At this particular time with the Faith trust report due it is a sad time, because even to have them involved means things have not gone to plan, there are issues and problems,people have been hurt. Mark Bill and I left Shasta somewhere around 1976 I asked Bill to write for a booklet I produced at that time on Zen Buddhism. I think Bill would have liked to share in the current discussions and join the party with solidarity and love. So on Bill's behalf I submit the article
What is Zen? This question could be better answered if it were changed to 'show me zen', for to try and say what is zen, is at once to fly far from the place of zen, and get lost in everything that zen is not. But this problem has faced all who have been asked this question,so I shall add to the spate of words and thereby obscure the situation even more.
The Indian monk Bodhidharma, who brought this particular form of Buddhism from India to China about 520A.D., is reported to have said that Zen is:-
A transmission outside the scriptures
Not relying on words or letters.
Directly pointing to the mind
Seeing into ones own Nature so as to realize Buddhahood
He also said on another occasion when someone came to him for instruction in Zen; 'I am happy to see you, but have nothing to say!' which may seem less than helpful.
I can give a list of facts about the doctrine of Buddhism,the development of the various schools and sects, quote passages from the scriptures, but none of this will tell you what Zen is either: and it certainly will not be in the spirit of Zen. But can we perhaps 'see' what Bodhidharma is getting at if we start with Sakyammi and his attaining to enlightenment under the Bodhi tree? He spent forty years after he became Buddha in traveling around India and teaching all who would listen,yet it was also said of him that he never uttered a word;but Zen was transmitted by a smile to Mahakashyapa when the Buddha held up the flower of wisdom. And so it has been, from Patriarch to Zen Masters down to our own times.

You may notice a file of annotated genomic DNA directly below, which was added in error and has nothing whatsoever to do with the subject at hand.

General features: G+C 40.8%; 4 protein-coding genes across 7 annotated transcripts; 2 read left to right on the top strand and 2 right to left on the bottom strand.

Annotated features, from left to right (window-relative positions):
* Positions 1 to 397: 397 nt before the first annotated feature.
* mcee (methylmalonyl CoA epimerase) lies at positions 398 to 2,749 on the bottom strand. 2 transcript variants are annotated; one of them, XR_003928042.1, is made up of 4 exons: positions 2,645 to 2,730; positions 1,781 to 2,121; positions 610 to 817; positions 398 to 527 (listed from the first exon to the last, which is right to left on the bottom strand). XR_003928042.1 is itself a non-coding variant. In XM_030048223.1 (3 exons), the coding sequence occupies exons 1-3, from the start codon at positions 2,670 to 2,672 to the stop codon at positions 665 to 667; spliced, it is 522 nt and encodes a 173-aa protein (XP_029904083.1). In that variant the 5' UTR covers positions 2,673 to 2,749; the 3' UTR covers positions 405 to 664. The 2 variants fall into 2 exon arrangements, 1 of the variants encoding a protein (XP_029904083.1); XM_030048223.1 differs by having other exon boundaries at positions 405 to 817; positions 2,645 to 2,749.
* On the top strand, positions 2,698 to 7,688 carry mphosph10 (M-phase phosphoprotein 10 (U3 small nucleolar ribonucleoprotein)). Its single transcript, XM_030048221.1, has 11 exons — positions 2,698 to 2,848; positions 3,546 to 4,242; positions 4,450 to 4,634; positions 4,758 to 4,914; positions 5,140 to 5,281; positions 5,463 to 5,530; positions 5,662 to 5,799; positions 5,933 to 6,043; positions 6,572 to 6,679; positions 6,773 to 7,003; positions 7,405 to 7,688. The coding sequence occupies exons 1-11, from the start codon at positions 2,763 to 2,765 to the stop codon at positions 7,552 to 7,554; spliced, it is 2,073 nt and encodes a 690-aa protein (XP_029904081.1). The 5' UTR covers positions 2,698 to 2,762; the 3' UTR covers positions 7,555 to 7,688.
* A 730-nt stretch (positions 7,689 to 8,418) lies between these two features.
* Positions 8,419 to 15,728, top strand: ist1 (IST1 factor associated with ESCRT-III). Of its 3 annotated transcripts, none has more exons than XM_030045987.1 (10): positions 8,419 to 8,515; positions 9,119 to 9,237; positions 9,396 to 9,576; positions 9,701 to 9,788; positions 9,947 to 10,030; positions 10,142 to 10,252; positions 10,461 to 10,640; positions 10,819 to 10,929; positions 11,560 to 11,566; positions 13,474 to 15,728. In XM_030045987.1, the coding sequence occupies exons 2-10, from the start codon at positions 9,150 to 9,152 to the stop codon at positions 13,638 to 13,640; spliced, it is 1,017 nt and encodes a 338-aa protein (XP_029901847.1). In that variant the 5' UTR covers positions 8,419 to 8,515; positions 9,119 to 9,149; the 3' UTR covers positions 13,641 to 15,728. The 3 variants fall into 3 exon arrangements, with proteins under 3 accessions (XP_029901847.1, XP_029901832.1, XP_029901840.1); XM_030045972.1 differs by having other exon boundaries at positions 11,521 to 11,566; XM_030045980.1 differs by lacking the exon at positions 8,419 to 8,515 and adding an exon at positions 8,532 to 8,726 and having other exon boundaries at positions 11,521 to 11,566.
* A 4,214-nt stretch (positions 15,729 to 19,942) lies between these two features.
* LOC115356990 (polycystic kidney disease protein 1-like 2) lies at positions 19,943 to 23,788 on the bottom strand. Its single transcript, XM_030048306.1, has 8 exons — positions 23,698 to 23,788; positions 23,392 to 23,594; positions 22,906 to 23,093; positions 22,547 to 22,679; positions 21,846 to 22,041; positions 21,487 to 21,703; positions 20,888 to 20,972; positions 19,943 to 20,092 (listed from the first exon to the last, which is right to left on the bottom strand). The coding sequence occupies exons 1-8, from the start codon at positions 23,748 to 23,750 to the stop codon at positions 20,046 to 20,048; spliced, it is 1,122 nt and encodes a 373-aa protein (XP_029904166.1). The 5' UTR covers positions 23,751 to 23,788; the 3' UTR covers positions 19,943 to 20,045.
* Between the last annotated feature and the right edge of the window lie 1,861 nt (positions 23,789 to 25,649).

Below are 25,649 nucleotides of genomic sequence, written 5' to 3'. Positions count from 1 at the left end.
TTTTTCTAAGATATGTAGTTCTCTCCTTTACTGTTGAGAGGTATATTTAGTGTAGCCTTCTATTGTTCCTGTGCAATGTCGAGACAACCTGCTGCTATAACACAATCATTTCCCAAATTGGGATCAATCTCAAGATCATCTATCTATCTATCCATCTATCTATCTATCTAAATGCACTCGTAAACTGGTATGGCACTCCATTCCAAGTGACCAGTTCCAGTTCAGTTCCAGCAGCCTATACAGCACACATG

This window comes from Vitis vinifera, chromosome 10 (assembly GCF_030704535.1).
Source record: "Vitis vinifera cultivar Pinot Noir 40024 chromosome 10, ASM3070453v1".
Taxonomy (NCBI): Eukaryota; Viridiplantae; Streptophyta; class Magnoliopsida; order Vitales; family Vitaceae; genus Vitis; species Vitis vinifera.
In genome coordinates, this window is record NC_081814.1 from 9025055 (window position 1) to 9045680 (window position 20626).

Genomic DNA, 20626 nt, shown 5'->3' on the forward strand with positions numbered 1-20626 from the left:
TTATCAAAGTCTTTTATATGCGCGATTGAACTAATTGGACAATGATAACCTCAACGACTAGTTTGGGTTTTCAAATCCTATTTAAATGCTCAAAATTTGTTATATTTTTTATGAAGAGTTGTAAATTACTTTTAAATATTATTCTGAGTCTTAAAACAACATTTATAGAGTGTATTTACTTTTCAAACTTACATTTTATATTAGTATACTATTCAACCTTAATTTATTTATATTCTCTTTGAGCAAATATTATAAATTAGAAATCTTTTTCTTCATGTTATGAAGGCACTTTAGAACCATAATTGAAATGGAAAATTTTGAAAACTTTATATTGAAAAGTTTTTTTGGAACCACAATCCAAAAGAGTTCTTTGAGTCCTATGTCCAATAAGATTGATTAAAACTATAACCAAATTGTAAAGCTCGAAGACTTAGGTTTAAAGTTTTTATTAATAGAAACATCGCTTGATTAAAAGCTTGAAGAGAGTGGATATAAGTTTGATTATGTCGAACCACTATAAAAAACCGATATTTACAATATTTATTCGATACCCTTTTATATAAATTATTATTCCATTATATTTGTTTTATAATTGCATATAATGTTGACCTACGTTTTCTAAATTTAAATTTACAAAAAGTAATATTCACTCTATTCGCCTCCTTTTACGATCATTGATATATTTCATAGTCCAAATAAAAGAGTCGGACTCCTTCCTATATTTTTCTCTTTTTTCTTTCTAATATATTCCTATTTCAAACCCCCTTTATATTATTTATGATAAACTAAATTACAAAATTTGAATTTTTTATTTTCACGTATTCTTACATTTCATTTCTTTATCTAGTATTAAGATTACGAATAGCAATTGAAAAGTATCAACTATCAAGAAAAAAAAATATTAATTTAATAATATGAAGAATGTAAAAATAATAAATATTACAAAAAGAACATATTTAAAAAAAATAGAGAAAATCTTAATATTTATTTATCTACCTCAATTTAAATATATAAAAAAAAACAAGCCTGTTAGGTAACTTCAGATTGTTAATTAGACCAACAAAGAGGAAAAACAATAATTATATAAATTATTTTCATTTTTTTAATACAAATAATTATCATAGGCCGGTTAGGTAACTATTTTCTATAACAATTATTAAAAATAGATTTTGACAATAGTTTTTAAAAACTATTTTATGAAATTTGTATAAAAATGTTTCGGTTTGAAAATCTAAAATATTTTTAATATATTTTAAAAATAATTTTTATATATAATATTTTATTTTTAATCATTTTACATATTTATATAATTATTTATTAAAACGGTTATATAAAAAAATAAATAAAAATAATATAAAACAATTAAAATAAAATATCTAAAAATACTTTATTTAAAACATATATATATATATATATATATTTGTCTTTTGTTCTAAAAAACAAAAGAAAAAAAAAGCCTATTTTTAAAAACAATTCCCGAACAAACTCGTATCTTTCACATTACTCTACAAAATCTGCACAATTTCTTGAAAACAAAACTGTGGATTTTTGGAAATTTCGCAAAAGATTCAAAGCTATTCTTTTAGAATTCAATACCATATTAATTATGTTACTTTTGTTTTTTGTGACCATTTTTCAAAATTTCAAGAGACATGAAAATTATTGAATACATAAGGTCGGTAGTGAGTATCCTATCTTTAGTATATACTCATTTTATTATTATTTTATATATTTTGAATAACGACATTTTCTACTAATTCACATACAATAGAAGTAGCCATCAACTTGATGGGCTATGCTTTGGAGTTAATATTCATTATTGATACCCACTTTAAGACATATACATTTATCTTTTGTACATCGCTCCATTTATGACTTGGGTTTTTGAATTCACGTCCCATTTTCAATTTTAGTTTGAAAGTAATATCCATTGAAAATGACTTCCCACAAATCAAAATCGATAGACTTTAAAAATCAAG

This experience of Sakyammi then is the heart of Zen; and the realization of experience, by each one who awakens to it,is the transmission of Zen. Does this get us any nearer to what is Zen? And what does the patriarch Dogen mean when on his return from China to Japan, after years spent with teacher Ju-Ching,and he is asked the question: 'What kind of teaching have you brought back', replies' that I have horizontal eyes and a vertical nose,otherwise I have come home empty handed'?
To ask this question ,What is Zen, shows that there is something that we lack which we suspect may be Zen, But it soon appears that it is not something that can be acquired in the usual way, by means of ideas,knowledge or concepts: for it is not something to be acquired at all,in the normal way of learning. Not relying on words or letters Bodhdharma said; so we must look to the direct pointing to the mind for our answer.